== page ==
70% Dark Intentions - Book Launch Eve
Here it is, very late the night before 70% Dark Intentions comes out. I’ve just finished editing some video for the launch party tomorrow, and I’m finally getting to my book-launch eve blog post.
What did I learn this time around? For one thing, how warm and supportive people can be, when you are approaching them for research, or just spontaneously because they like the book – despite being under unprecedented levels of stress. In some of the reviews, people are talking fondly about how they picked up this book because of the way they felt connected to the characters from the first book. It reminded me that that’s why you write a series in the first place. I did a podcast interview (also airing in the morning) with someone who loves the characters from my Chocoverse series, which reminded me that even if a book isn’t new, it can still be important, for having touched people. So while I’m starting to accumulate a stack of books, it is worth it to put the maximum effort into each one.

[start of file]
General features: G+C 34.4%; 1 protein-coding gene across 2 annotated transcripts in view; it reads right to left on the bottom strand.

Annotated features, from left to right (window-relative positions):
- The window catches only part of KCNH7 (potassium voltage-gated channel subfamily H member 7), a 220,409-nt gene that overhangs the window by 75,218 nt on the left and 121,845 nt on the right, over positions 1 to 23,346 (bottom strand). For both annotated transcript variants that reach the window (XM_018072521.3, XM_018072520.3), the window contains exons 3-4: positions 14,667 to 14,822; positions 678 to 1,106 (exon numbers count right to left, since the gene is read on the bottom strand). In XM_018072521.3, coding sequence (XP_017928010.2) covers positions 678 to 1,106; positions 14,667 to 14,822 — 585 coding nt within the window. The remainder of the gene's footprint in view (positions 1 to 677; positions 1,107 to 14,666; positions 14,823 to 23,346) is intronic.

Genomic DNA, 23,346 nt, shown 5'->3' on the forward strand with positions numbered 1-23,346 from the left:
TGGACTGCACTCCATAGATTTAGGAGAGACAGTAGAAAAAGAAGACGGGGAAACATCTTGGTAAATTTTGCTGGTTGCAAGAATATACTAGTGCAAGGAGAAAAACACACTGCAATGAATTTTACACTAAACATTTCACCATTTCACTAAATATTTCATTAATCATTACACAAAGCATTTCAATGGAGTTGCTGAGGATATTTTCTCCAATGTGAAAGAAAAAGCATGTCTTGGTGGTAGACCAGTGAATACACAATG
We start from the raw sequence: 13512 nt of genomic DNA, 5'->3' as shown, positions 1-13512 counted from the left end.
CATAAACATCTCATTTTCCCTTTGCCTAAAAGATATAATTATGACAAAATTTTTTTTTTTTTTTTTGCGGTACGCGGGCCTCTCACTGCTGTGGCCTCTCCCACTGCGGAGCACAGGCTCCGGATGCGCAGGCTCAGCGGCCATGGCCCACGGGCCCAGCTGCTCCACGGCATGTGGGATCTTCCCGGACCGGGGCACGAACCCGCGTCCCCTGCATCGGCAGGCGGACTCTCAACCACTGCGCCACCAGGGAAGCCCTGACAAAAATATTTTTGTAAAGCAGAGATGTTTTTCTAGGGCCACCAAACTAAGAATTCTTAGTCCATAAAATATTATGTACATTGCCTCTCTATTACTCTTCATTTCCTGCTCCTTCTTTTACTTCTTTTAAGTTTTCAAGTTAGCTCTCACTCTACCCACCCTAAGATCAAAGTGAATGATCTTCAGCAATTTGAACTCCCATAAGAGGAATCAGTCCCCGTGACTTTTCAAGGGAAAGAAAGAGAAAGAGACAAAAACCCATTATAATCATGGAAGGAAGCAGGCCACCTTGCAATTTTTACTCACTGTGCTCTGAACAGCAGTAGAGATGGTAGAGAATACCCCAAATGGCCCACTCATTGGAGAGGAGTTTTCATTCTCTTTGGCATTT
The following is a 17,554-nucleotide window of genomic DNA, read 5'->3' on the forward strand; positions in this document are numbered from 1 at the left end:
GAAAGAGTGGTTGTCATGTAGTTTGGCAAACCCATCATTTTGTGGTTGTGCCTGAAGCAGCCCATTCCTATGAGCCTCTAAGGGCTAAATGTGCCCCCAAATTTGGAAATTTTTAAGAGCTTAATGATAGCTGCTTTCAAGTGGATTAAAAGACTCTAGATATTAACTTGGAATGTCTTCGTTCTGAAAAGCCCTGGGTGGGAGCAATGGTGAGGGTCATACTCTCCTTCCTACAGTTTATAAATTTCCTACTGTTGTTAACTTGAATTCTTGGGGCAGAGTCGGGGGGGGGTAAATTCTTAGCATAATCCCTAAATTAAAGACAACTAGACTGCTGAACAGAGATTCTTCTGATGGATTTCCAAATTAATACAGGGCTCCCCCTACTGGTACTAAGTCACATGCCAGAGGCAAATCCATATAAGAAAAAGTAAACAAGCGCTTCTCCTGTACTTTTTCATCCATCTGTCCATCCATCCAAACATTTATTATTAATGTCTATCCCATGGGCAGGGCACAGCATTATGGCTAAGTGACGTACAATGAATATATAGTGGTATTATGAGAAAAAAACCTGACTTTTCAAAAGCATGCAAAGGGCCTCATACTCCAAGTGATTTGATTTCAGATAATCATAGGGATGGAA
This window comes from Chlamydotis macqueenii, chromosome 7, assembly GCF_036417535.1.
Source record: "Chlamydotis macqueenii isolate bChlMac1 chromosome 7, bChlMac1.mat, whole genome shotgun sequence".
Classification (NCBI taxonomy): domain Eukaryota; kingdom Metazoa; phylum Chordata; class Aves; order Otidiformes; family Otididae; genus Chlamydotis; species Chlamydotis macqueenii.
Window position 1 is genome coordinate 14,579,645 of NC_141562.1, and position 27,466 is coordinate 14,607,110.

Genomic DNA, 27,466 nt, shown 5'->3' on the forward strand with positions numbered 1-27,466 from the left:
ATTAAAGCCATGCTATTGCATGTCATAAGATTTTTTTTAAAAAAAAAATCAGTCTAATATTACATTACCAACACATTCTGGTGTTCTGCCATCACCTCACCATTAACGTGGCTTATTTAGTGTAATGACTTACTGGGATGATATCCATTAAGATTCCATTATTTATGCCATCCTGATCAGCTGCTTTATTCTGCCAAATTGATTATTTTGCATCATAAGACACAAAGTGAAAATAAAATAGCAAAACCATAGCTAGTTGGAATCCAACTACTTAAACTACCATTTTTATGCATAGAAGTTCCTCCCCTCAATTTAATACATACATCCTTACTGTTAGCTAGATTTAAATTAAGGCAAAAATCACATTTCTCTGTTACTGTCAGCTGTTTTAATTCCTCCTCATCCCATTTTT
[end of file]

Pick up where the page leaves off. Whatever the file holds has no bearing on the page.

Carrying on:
I researched both chocolate and sea turtles for this book, and the experts I spoke with were both passionate about their chosen jobs. I’m writing about subject matter that MEANS something to them. Which makes the way I write it important. I’ve done my best (and any remaining errors are definitely my own). And really, your best is all anyone can do. That was maybe the biggest takeaway from writing a book during a pandemic. My creativity level has been somewhat erratic, and it took longer to write 70% Dark Intentions than it did to do Grand Openings Can Be Murder. But instead of beating myself up over it, I considered it an accomplishment to have finished the project. I am currently in the middle of drafting the third book, and it is coming along faster again. I attribute this to being able to get out a bit in the last month and a half to do normal things like grocery shop and take walks in the local square and window shop. These characters are still there in my head, and they still have unreached goals in their personal arcs for the series that THEY are very passionate about. Which is a relief. And it reminds me that with a series, you always owe both the readers and the characters a decent ending. Which is still a couple of books out (at least) for the Bean to Bar Mysteries. Because after everything you’ve put the characters through, the way you write THEM is important too.